As we’ve said before, the real key to this type of application is content. Joost failed in large part because they couldn’t get enough high quality content to keep people interested, Voddler looks as though it’s learned this lesson and is trying hard to avoid the naff-content fate. The selection of movies in the catalogue presently is relatively small, sure, especially when compared with veteran services like Sky Player, but what’s there is not bad at all, kind of indie, middle shelf interesting movie rental store level. And when you consider the negatives that Sky has going against it, the two can’t compare.
While Sky has the benefit of Murdoch’s majestically comprehensive satellite TV and studio catalogue, it wraps it all up in a disgustingly restricted and complex technology. Microsoft’s Silverlight and the Kontiki DRM tech may please the content owners, but for users they suck. The streaming frame rate is pitifully poor, and the restrictions on use (e.g. only one computer, clunky Windows based UI, geographic limits, mandatory expensive subscription to Sky Movies etc) make it a very poor second to Voddler on the happy-user scale.
So it’s all back to content. If Voddler can grab a reasonably comprehensive and decent quality catalogue of content, even if it’s not at Sky levels, then it’s a winner all the way. If not, then it’s going to be more of an uphill battle. That’s basically why people love Spotify, there’s such a lot of really good music in the catalogue.
At the moment the Voddler service is all about free movies, with a smaller selection of pay per view titles sprinkled around the catalogue, and the company claims that the object is to keep most content free and advertising supported, with the premium stuff there for those who want to avoid DVD rentals fees. Let’s hope their business model geeks have done their sums properly!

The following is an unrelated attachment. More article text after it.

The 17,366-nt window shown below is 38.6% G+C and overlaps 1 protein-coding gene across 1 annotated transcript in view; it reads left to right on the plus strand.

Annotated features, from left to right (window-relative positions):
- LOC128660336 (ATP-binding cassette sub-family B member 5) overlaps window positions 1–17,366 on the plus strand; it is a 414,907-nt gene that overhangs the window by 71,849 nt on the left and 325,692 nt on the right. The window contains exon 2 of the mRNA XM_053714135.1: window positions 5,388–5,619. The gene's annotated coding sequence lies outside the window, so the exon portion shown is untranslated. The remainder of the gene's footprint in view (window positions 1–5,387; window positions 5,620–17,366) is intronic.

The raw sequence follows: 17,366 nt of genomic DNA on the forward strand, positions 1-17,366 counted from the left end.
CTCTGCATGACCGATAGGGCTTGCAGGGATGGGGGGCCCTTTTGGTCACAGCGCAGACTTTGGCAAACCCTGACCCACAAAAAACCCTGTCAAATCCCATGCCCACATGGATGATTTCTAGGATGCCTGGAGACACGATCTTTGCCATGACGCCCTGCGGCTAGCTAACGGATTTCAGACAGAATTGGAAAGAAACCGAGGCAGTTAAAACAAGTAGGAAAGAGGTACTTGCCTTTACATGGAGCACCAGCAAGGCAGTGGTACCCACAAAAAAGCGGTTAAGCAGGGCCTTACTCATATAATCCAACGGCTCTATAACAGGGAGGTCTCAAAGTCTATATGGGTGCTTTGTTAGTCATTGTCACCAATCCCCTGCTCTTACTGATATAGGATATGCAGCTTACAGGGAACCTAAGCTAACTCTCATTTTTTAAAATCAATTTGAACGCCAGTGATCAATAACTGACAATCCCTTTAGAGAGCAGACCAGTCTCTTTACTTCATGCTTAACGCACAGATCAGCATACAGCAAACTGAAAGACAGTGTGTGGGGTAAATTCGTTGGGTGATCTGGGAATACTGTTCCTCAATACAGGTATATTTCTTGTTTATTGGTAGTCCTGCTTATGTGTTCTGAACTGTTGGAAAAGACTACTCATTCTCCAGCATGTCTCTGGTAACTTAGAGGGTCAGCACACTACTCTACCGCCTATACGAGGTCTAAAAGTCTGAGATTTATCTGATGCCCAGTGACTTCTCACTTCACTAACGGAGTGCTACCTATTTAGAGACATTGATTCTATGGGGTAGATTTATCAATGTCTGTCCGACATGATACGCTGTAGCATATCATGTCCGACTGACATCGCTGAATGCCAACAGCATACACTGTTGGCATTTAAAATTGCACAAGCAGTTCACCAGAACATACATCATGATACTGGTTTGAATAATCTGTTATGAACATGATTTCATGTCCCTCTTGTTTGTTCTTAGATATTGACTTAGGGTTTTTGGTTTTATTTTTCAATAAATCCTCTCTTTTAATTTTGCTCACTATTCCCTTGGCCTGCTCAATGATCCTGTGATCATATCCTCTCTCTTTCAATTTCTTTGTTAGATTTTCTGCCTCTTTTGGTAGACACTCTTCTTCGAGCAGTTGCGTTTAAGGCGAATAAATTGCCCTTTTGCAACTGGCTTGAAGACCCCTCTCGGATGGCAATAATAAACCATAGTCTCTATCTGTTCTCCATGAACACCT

Yep, this is one service I’ll be watching (!) closely. The video quality and delivery technology is superb, the interface is usable with a touch of could try harder, and the content is very interesting indeed, even at this early stage. Will I use it? Definitely. There are enough titles on there which look worthwhile to keep me coming back, and as long as the developers keep adding to the catalogue I’ll leave the start button on my desktop. If I get to the stage where I can’t see anything worth watching, then things may start to slide down the Joost route, but I’m an eternal optimist. Very interesting indeed!
The admin UI apparently offers user invites, so I’ll try and see if I can get some invitations out of the company to distribute here. Unfortunately it looks as though you’ve got to be Swedish to get invites at the moment, but I’ll see what I can do.
Voddler can provide unlimited video content distributed to any number of users by streaming. No limitation of content will enable you to have instant access to your old favorite movies as well as the newest blockbusters. Instant access, a user friendly video application and a complete network focused on film will make Voddler the obvious choice for a movie night. The beta version of Voddler is out now.